My last htpc amd single core sempron le-1100 overclock to 2.1 ghz + biostar ta690g + 2gb ddr2 + 500gb hdd + vista 64. It gets 4.2 cpu, 5.9 mem, 2.8 aero, 3.3 3d games, 5.9 disk. It can play back mkv h.264 720p with out any hardware or software accelerators pretty fast.

    It reminds me why I stop buying intel stuff so limiting.

    *update after install win xp sp3 and testing agian it seem to be playing 1080p mkv now on the faster built in 82945g express chipset's pci-e connection. The ati 2400 hd pci connection is not good for playing h.264/mkv at hd resolutions. Must need pci-e and higher connection. I wish it just came with dvi outputs or had pci-e 16x slot.
     
  17. criccio

    criccio Fully Equipped

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  18. Toytown

    Toytown Gawd

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    Be careful with that review, as it mentions "For the 1080p HD video test...... With video encoded at 1276 kbp/s". Typically 1080p rips will be encoded at 10000kbps and higher and will spike well over 20000kbps

    Same goes for the 720p content, they mention "Using a custom 720p HD recording at 2017 kbp/s". Most 720p rips will be encoded at 5000+ kbps and spike over 10000 at certain points.

    So yes if you are going to encode your own content and doing so make the bitrate really low, then yes you can have HD content. But if your going to want it to look good then your going to have to get a GPU or much stronger CPU.
     
  19. __Miguel_

    __Miguel_ Gawd

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    Also, and not to rain on anyone's parade, do keep this in mind:

    - Here in Portugal, the D945GLCF2 costs around €80 (probably a couple € less, if you search for a while);

    - The same €80 get you a €40 E1200 and a €40 GeForce 7xx0-based motherboard (the lack of dual channel is a moot point, the Atom platform also doesn't have it);

    - €5 more get you a GA-G31M-S2L instead (for the Gigabit LAN port, though it lacks HD decode capabilities... The NVIDIA part has partial HD decode).


    Granted, the power draw will be higher, and the system size will be bigger. However, you CAN squeeze full HD decode capabilities of that combo (and you can also add decoding hardware).

    I've said it before, and I'll say it again: Atom-based platforms (unless Pulsbo is in the equation, but that remains to be seen in the wild) are NOT meant to be HTPCs, there is simply not enough processing power for that.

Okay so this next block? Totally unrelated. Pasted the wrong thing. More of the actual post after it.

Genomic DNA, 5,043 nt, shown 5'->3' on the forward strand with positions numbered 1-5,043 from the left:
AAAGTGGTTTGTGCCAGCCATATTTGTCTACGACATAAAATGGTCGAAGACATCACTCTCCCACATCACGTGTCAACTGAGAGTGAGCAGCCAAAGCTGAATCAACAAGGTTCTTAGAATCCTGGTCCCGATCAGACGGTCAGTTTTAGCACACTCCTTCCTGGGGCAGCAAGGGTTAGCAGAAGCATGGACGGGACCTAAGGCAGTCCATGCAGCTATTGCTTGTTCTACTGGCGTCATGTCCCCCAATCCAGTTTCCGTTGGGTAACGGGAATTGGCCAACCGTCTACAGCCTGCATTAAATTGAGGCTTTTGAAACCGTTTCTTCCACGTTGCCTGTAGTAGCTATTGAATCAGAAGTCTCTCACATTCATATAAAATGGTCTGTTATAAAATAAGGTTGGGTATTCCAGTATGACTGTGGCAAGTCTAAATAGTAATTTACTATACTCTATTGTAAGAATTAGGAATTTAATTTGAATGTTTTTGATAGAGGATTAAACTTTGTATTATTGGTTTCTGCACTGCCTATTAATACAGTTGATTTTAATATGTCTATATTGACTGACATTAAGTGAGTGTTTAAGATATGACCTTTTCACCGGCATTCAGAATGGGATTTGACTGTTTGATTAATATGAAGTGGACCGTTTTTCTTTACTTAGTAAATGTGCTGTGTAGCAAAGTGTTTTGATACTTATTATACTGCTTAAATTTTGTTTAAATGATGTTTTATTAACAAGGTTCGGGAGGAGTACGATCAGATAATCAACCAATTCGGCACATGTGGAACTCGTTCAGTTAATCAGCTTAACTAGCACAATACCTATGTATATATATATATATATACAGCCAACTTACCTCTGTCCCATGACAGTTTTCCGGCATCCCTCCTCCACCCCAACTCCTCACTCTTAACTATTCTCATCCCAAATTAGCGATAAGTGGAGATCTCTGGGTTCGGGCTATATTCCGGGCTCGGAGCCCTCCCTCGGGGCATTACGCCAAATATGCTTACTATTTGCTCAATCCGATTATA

Atom is a great little basic desktop/notebook/micro-server platform. Period.

    Cheers.

    Miguel
     
  20. jaypeezee

    jaypeezee Gawd

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    D945GCLF related, however off-topic in terms of video conversation.

    I recently picked up one of these boards for a media server jukebox. Today, I put the system together and tried installing the drivers for the on-board audio but received an error. The audio is detected by XP Pro however the drivers don't seem to be installing correctly. I downloaded the newest drivers from Intel's website with still no luck

    In the bios, Audio is Enabled but I can't figure out what the problem is... Any ideas ?
     
  21. CrimandEvil

    CrimandEvil Dick with a heart of gold

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    Just to let you know, this is a stupid platform to use for an HTPC. The PCI 2400 doesn't support hardware acceleration like this PCIe version.... also, the 2000 series was just god awful for hardware acceleration due to be severly underpowered. The 2400 in particular, it chokes on 1080p material like an asthmatic in a smoking convention.
    I find it hard to believe that it plays 1080p MPEG2 material since I know for sure that a 2400 chokes on it and I know the 945G is so much more pathetic then it. If it's DLed material like HD trailers and similar then sure it's going to play those back since they're encoded at a much lower bitrate.

    I just wished that Intel wouldn't hamper the Atom by shackling it with a hog of a crappy/outdated IGP; damn it! Throw a G45 on it and I'll buy several of them for HTPC client boxes. Sheeshs
     
  22. lowteckh

    lowteckh [H]ardness Supreme

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    Word, completely true. the HD3200 (780G) is based on the 2400 and it can only somewhat handle [downloaded] 1080p content with occasional hiccup after a massive overclock (500mhz to 900mhz). GMA950 can't handle anything at all, absolutely nothing. These atom boards aren't really made for HTPCing, more for just general computing.
     
  23. __Miguel_

    __Miguel_ Gawd

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    Just one: what version of Windows XP are you using?

    You better upgrade directly to SP3, there is a MS patch (post-SP2, unfortunately) which needs to be installed before HD Audio codecs can be used, though the system clearly acknowledges there is something there.

    Since HD Audio support lacks a proper patch, drivers refuse to install, even though they claim to install it... I've had that problem countless times with Realtek codecs (which claim they will install the HD Audio patch...:rolleyes:), just to realize I'd need to update my computer first before I could use the audio functions.

    If that doesn't work, also keep in mind that the codec used in the D945GCLF requires HD Audio-compliant front panel ports (some older cases are only AC97-compliant, and may or may not work with newer codecs), which can potentially interfere with the HD Audio codec operation (man, I'm sounding like a tech support operator, or a manual... lol).